Whether you’re a seasoned song-writer or a novice who’s never written musical prose, Brisbane’s I Heart Songwriting Club has something for everyone.

From humble beginnings as an informal club between teacher and student in September 2014, I Heart Songwriting Club has grown to include song-writers from around the globe. Founder, Francesca de Valence, says what started as an attempt to break her own writer’s block has become a supportive network that motivates members to write on a weekly basis.

“Early on in the club we capped members to 10 at a time for logistical reasons. Those 10 people gained so much from the club though that I decided to open it up to more people. Now anyone in the world can be a part of a new group – there are no more than 10 people in a group at a time – and each group is currently mentored and facilitated by myself,” said Francesca.

Two years on and I Heart Songwriting Club is thriving and ready to invite more members into the fold. They’ll be celebrating their two-year anniversary with a special fire-themed house concert at a secret location in Brisbane on 13 August and everyone is welcome to attend.

“For this concert we’re bringing together I Heart Songwriting Club members from all over Australia including Helen Perris, Sam Buckingham, Emma Dean, Sarah Collyer, Natalie de Jager, Erin Jane, Jessie Ryan-Allen and myself.”

“Expect to hear flammable stories, combustible songs and tales to stoke your embers. Our concerts are super relaxed and guests are encouraged to bring their own picnic blanket or chairs, drinks and snacks.”

When Francesca first started the I Heart Songwriting Club she had no idea the heights the club, and its members, would reach. Now, as she celebrates the completion of her hundredth song with the club, she’s kindly sharing some of the song-writing tips and tricks that have helped her reach this mammoth milestone.

FRANCESCA DE VALENCE’S SONG-WRITING TIPS & TRICKS

  1. My biggest tip is – Try to ‘uncover’ the possibilities of your very first idea rather than cutting it down and discarding it. Be childlike in exploring the wonder of this creative path, openly. If you notice inner-voices saying things like “that’s shit” or “that’s so dumb” try to bring yourself back to being an ‘explorer’ and tune that voice out. Or the other option is owning the ‘naffness’ or silliness of a song idea. Give it permission to be just so. Record your ‘workings out’ of your creative ideas. Often I have been ‘working’ on a creative idea and then at 4’11” the whole song starts to unfold. Actually that’s a 4 year old anecdote. The song unfolds earlier than that usually now.  It’s all practice to tapping into that creative ‘flow.’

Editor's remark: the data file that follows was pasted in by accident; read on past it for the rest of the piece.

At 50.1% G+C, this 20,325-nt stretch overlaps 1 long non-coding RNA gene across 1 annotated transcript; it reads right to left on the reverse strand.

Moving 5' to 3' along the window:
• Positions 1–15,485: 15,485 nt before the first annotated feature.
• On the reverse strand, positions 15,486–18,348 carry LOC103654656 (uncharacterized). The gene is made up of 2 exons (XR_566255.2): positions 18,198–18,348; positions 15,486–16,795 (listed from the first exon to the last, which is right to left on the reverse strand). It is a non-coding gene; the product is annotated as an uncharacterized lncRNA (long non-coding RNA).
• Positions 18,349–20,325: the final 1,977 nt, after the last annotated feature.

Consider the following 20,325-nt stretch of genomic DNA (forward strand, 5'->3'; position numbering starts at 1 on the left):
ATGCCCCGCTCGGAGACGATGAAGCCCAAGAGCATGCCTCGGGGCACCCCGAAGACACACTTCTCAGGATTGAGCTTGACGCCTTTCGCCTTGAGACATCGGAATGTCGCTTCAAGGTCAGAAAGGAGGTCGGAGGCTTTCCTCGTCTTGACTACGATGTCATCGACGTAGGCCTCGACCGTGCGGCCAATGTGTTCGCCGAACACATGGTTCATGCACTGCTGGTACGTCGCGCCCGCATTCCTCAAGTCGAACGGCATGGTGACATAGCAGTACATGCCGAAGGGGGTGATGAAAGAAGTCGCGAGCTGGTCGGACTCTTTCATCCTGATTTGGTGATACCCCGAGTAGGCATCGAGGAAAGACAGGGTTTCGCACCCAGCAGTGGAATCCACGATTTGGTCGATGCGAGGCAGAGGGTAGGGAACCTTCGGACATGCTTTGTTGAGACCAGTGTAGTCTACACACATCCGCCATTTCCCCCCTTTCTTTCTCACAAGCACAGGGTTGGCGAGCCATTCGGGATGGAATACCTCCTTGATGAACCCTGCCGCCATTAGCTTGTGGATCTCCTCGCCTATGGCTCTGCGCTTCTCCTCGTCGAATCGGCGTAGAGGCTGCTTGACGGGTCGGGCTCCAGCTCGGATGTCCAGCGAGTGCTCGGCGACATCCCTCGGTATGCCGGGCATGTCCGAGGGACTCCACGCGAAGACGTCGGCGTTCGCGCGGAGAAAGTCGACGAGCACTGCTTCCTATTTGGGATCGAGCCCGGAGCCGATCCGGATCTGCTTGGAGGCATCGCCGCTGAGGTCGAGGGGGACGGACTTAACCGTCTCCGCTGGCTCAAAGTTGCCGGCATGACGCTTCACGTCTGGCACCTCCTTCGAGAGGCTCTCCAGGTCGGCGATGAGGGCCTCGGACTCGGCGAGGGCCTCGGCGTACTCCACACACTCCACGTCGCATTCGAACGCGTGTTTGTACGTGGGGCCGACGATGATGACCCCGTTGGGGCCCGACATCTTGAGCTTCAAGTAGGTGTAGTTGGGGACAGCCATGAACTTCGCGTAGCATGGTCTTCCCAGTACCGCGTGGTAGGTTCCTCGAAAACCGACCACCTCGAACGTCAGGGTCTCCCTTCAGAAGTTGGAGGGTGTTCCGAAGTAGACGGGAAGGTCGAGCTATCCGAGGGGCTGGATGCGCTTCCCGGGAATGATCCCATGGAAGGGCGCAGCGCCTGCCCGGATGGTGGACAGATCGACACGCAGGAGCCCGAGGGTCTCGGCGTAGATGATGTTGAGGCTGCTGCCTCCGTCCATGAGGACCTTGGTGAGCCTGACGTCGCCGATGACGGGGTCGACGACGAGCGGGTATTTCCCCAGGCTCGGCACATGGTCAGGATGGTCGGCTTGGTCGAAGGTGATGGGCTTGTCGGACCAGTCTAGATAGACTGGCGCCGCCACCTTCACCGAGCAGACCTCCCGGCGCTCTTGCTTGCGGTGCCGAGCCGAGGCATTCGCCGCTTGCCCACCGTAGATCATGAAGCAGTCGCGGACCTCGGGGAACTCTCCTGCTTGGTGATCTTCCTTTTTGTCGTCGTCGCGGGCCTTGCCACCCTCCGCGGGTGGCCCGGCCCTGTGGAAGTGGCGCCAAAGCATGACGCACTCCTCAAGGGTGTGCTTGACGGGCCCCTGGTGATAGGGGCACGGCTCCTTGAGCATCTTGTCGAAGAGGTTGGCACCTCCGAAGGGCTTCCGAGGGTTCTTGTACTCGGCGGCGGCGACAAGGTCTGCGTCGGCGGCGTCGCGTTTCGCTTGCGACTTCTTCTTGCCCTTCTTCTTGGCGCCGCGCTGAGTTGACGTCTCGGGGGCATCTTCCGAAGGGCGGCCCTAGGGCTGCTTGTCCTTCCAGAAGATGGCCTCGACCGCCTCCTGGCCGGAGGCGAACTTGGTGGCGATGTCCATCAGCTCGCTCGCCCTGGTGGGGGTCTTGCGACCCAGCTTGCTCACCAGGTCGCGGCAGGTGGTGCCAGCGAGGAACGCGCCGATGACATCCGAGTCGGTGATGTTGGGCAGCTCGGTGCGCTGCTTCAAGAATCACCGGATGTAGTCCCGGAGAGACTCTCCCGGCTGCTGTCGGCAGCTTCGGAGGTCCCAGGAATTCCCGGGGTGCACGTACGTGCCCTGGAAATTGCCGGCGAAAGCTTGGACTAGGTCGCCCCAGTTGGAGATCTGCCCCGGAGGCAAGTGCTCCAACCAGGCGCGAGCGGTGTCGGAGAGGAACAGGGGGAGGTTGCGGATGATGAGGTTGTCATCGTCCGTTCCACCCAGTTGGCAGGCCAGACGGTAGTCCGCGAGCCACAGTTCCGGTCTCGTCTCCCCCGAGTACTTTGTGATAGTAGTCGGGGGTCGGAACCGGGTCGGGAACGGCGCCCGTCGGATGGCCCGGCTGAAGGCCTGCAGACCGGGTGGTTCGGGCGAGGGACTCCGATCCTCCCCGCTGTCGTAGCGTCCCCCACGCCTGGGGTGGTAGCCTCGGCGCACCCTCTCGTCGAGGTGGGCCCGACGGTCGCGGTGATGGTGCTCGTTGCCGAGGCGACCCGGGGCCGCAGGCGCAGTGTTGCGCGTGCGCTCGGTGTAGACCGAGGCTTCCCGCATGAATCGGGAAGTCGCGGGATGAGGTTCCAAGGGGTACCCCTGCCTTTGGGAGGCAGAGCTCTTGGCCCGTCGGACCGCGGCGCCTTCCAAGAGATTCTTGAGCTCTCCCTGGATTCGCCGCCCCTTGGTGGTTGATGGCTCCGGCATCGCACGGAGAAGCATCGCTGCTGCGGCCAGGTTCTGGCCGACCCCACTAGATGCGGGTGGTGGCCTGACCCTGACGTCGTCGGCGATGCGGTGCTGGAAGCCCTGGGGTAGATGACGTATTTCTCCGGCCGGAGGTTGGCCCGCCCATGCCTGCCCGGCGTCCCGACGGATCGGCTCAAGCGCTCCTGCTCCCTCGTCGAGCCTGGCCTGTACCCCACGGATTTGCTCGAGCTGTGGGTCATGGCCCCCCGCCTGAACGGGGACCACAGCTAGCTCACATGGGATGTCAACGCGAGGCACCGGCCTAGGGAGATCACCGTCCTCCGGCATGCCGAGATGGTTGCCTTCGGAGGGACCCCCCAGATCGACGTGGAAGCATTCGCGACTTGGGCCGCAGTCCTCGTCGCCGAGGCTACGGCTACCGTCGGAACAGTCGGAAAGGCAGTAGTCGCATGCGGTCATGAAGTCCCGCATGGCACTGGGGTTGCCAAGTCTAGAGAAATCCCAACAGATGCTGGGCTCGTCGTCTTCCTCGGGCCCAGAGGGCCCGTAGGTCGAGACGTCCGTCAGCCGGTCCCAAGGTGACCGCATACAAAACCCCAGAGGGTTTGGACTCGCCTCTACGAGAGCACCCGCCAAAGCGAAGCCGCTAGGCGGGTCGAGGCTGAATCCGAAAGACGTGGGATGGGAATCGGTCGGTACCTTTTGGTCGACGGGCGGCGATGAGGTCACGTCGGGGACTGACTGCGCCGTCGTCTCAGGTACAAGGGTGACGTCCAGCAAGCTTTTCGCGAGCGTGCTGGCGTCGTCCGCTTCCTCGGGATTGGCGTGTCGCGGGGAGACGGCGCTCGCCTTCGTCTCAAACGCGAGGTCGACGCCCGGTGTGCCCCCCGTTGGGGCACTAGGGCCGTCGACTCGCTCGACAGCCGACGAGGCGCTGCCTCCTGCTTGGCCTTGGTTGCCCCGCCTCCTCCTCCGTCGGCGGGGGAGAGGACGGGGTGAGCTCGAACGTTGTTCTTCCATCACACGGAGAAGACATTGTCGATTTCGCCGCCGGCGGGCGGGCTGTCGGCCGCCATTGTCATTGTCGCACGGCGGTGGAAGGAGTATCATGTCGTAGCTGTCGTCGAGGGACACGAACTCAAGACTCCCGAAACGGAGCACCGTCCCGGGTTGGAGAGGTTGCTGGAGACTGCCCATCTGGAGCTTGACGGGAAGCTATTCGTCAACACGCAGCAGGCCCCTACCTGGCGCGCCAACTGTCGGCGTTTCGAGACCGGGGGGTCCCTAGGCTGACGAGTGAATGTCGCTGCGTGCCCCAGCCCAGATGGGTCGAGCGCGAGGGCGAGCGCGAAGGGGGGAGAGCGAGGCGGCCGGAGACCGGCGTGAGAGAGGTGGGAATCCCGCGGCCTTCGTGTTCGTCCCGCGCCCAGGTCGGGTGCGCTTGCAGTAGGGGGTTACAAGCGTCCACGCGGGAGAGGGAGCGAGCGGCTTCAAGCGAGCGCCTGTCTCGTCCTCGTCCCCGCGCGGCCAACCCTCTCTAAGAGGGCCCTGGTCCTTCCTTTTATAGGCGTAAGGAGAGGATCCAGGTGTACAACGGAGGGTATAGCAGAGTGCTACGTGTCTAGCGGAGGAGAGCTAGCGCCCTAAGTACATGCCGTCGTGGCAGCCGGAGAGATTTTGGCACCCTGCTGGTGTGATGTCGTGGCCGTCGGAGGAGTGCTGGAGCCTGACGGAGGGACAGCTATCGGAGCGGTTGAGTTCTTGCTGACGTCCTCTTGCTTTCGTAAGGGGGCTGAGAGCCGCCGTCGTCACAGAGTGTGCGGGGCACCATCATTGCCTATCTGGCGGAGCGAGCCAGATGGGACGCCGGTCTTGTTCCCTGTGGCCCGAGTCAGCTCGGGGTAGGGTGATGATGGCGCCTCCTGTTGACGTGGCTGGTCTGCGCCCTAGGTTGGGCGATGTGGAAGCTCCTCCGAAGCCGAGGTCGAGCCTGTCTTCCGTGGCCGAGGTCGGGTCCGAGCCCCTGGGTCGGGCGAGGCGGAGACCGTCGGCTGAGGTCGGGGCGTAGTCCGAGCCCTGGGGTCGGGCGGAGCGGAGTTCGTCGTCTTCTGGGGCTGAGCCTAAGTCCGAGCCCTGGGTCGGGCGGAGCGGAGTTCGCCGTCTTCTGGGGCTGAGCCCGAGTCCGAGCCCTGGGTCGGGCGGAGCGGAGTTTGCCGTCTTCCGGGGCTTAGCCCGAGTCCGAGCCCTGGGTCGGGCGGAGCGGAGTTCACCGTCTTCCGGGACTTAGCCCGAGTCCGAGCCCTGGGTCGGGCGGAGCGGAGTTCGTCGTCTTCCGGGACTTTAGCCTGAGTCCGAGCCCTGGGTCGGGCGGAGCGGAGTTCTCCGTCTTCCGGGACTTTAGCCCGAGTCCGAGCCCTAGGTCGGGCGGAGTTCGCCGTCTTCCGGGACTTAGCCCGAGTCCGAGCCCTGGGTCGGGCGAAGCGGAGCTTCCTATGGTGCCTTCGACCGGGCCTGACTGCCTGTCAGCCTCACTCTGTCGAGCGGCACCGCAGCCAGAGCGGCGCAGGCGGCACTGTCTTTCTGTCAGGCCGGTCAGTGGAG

2. Have some discipline around song-writing. Neil Finn said at Song Summit in Sydney back in 2011, “Inspiration is what happens when you start working.” If you wait to be inspired, you might be waiting a long time. Just do something!
  3. Focus on the process not the end goal. If you set out to write a hit song, you’re probably going to struggle a hell of a lot along the way, because you’re focused on the end goal. If you focus on the process, you’re less likely to be judgemental about your song-writing ideas. And further to the ‘hit’ song idea – that’s not even up to you to decide if it’s a hit. All that stuff is pretty much out of your control.
  4. You can’t easily create if you’re doing the same thing every single day. This is a tip I’m still not totally in tune with all the time. Change it up – one thing different every day. Change your way of getting to work, have lunch out in the sunshine, follow the message of your heart NOT your head. If your head says “too hard basket, I’ll just eat lunch at my desk” then you’ve not really followed the path that’s serving your higher purpose. I know we’re just talking about lunch, but still. Apply that to everything.
  5. Oh my gosh – have fun!

Tickets to I Heart Songwriting Club’s two-year anniversary show The Fire In Us on 13 August are $20 and available for purchase here. The location of the concert will be emailed upon booking.

If you’d like to get involved with the club and touch up your song-writing skills, you can secure a 10-week membership for $50. All funds go back into the development of the club. Check the I Heart Songwriting Club website for more details.